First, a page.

With the PHP Java Bridge, you can access the existing Java classes directly without having to explicitly develop an interface on the Java side or an access interface on the PHP side.
In order to convert your original request into something that is completely platform-neutral, one of the key problems with Web services is that the request must be converted into XML. The resulting XML packet includes the request, source or destination information, and any data or information contained in that request (for example, arguments to a method or function) and that makes the payload of the XML component quite large.
Generating valid XML in this way is quite time consuming, but decoding that information can be even more time consuming, as XML parsing is not as simple and straightforward a process as you might expect. The result is a comparatively high load on the client that sends the request to the server, then receives it, and finally processes the request. The same process happens in reverse (response encoded in XML, sent to client, client parses XML, and extracts response) when the response is sent back to the client.
You can see this in more detail in Figure 1.
Figure 1. The Web service interface in action
The open format and encoding in XML is what makes Web services so compatible and accessible; however, it also places a significant load on both the client and server to have to create and parse XML just to exchange the information.
If you want to use Web services as your solution for exposing your Java application using PHP as the front end, keep in mind that the load on your Web server will be considerable, as you basically have to encode and decode the XML twice on the same machine.
By using the PHP Java Bridge, information is still encoded and even encoded in XML, but it is a much stricter and more easily encoded and decoded format than either SOAP or XML-RPC.
There are some important differences between the development of Java-based Web applications and PHP applications. It is worth considering these differences and how that can affect the development of your survey solution.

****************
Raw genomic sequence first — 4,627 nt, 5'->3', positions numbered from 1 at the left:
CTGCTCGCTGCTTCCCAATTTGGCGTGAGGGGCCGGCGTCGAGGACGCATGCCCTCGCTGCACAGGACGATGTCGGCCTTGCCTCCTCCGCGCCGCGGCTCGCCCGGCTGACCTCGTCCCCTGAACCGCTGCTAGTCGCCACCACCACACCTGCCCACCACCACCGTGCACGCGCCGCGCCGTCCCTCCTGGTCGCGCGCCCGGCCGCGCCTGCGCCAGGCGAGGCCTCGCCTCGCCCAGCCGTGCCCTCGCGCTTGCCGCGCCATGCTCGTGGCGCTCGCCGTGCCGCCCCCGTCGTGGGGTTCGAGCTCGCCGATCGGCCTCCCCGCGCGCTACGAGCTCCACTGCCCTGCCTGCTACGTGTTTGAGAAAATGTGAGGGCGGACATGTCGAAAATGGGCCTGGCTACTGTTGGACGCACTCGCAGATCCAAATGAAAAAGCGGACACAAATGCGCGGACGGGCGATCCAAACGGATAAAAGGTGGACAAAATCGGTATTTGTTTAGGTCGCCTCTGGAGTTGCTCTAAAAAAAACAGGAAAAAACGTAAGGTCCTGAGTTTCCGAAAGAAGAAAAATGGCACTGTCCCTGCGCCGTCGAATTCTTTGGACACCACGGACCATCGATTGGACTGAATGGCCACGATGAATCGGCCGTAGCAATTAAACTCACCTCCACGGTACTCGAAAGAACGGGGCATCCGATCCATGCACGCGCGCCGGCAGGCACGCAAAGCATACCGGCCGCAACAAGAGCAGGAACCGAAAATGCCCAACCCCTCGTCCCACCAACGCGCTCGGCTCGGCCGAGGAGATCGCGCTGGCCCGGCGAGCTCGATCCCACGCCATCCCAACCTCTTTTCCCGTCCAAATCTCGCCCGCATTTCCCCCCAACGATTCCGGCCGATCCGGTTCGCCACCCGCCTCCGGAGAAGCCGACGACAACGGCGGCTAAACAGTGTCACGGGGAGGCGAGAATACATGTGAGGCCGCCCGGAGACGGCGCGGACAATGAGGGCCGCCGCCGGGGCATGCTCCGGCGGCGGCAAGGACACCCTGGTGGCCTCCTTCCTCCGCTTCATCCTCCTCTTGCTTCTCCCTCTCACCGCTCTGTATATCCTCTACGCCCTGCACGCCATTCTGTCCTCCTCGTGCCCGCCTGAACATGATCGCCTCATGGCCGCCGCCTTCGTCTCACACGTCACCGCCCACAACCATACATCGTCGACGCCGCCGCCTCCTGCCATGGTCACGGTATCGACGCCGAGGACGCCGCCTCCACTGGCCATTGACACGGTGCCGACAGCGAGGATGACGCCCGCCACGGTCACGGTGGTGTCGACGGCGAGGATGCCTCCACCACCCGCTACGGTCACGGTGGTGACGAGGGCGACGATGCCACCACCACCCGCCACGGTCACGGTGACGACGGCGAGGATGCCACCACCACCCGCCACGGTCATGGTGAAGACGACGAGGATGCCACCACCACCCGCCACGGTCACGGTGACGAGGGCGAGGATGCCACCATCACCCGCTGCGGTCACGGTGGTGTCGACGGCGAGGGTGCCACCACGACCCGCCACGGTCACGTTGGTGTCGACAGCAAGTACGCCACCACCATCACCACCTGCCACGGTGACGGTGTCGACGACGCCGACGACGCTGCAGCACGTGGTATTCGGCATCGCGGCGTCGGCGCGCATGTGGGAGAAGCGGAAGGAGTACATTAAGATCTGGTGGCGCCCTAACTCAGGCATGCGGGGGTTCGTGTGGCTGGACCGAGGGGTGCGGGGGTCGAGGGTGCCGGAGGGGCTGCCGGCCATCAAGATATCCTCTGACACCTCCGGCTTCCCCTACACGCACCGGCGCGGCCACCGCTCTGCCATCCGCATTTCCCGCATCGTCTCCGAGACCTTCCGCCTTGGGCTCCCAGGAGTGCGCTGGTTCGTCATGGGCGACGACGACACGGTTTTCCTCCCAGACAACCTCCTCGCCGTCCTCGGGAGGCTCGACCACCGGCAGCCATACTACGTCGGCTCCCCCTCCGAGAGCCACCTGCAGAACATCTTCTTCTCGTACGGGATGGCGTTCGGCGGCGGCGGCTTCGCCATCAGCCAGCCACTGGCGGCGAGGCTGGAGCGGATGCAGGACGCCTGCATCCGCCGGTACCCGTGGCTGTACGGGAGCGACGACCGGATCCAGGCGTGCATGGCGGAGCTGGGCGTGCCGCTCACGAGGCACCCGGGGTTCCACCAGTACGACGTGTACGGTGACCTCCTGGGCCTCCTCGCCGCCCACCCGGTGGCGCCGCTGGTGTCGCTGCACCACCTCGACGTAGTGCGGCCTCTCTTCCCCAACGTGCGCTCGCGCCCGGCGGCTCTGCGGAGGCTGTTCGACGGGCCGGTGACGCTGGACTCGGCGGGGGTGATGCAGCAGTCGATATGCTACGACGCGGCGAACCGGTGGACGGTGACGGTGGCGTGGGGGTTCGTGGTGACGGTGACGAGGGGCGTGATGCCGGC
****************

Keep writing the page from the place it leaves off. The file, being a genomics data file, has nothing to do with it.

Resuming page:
Java technology is a heavily object-based and class-based compiled language. As you've already seen with the Java language, you must edit the source code and then compile the source code into the final classes before you can use them.
PHP is an interpreted language, which means that you need only edit the source code and then access the PHP page to execute the program. This makes development of your application very quick, since you need to do very little to actually enable your application.
By default, PHP is not an object-oriented language, but it does support the notion of object orientation and you access properties and execute methods on an instance of a class. Within the Java environment, you access a method by separating the class instance and the method with a period:
With PHP, you would use this line:
With the PHP Java Bridge, most PHP types are automatically converted into the corresponding Java types (and vice versa). There are some minor differences due to the differences in available types. For example, PHP has no concept of the Boolean data type used by the Java language. To exchange a Boolean data type between PHP and Java language, you have to create a new Boolean type with an integer for the value and then use that, as shown in Listing 2.
Listing 2. Creating a new Boolean type with an integer for the value
$boolean = new Java("java.lang.Boolean",1); print $question->htmlquestion($boolean);
Similarly with arrays, PHP does not natively support a bare array type (all arrays in PHP are maps), but you can simulate a Java array by using the PHP array() type to create a normal index-referenced array:
You'll see some examples of these in action when you start to develop the final PHP interface later in this tutorial.